So Father Kolakovic prepared his people to be faithful under persecution, and to practice patient endurance. His followers were not conformists — in the early 1950s, in the first wave of persecution — most of them went to prison, but they dedicated themselves to building the networks, structures, and internal spiritual practices that could help them hold on through the long Communist night.

In a similar way, in these two books of mine, I am trying to prepare the small-o orthodox churches, families, and individuals to live in a world of intensifying adversity for people who believe the things traditional Christians do. (Things will go well for progressives like this ELCA pastor who hated LNBL; the world now coming into being is made for them.) The Benedict Option is not focused much on persecution, but rather on the plain fact that we live in a world in which traditional Christianity is fast fading from our culture, in the same way that Roman paganism dissolved in the fourth century. Live Not By Lies is very much focused on persecution. There is nothing in it that directs people not to fight politically and otherwise to protect our religious liberties, and so forth. But in it, I make the case that we are facing something like the Red Army, with regard to the power of invasive technologies and the ideological capture of elite institutions by zealots who have no interest in tolerating those who disagree.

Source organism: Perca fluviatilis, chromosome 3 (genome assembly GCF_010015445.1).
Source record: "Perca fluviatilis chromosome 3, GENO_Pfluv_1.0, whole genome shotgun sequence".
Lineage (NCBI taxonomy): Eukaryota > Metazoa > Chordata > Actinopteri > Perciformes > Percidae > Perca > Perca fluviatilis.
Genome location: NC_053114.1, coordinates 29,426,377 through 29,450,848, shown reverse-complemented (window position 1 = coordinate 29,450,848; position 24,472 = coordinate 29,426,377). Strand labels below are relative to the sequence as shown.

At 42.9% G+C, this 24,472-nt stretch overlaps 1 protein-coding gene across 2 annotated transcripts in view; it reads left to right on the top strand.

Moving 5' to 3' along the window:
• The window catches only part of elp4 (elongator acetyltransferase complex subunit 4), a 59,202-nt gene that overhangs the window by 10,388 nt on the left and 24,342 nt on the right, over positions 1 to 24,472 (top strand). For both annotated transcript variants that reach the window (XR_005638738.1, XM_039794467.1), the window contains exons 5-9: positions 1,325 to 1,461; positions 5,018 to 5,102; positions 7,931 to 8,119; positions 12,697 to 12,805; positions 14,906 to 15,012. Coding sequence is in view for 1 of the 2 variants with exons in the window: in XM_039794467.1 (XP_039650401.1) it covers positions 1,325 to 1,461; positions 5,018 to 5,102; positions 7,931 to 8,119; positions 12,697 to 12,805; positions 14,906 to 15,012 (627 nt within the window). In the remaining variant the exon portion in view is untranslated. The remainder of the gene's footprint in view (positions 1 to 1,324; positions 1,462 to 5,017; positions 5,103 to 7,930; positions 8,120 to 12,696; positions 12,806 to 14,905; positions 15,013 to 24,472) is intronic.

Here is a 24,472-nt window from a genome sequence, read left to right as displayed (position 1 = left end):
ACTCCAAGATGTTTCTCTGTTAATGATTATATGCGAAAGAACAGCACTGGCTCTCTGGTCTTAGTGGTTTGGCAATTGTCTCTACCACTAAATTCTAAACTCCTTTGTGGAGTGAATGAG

Ask yourself: what has the Republican Party done to stop this stuff? President Trump made some moves, but they were easily overturned by the new administration. Besides, a more irreligious nation — we have all seen the data on the Nones — is a nation whose people will be far less likely to comprehend the value of protecting religious liberty. What’s more, the Millennials and Generation Z are far less committed to defending classical liberal values regarding free speech and expression.

The bottom line: these are the signs of the times, and they point to the movement of tectonic forces through the culture — forces that cannot be stopped by politics alone. We have to believe that ultimately they will be turned back, but in the short term and in the near long term, the orthodox Christians, as well as Orthodox Jews, traditional Muslims, and other religious and social conservatives, are going to have to develop the skills to live under occupation, so to speak.

Americans don’t want to hear that. Which is why a lot of us in the conservative churches are going to be smashed flat by what’s coming.



Want to join the conversation?

Subscribe for as little as $5/mo to start commenting on Rod’s blog.

Join Now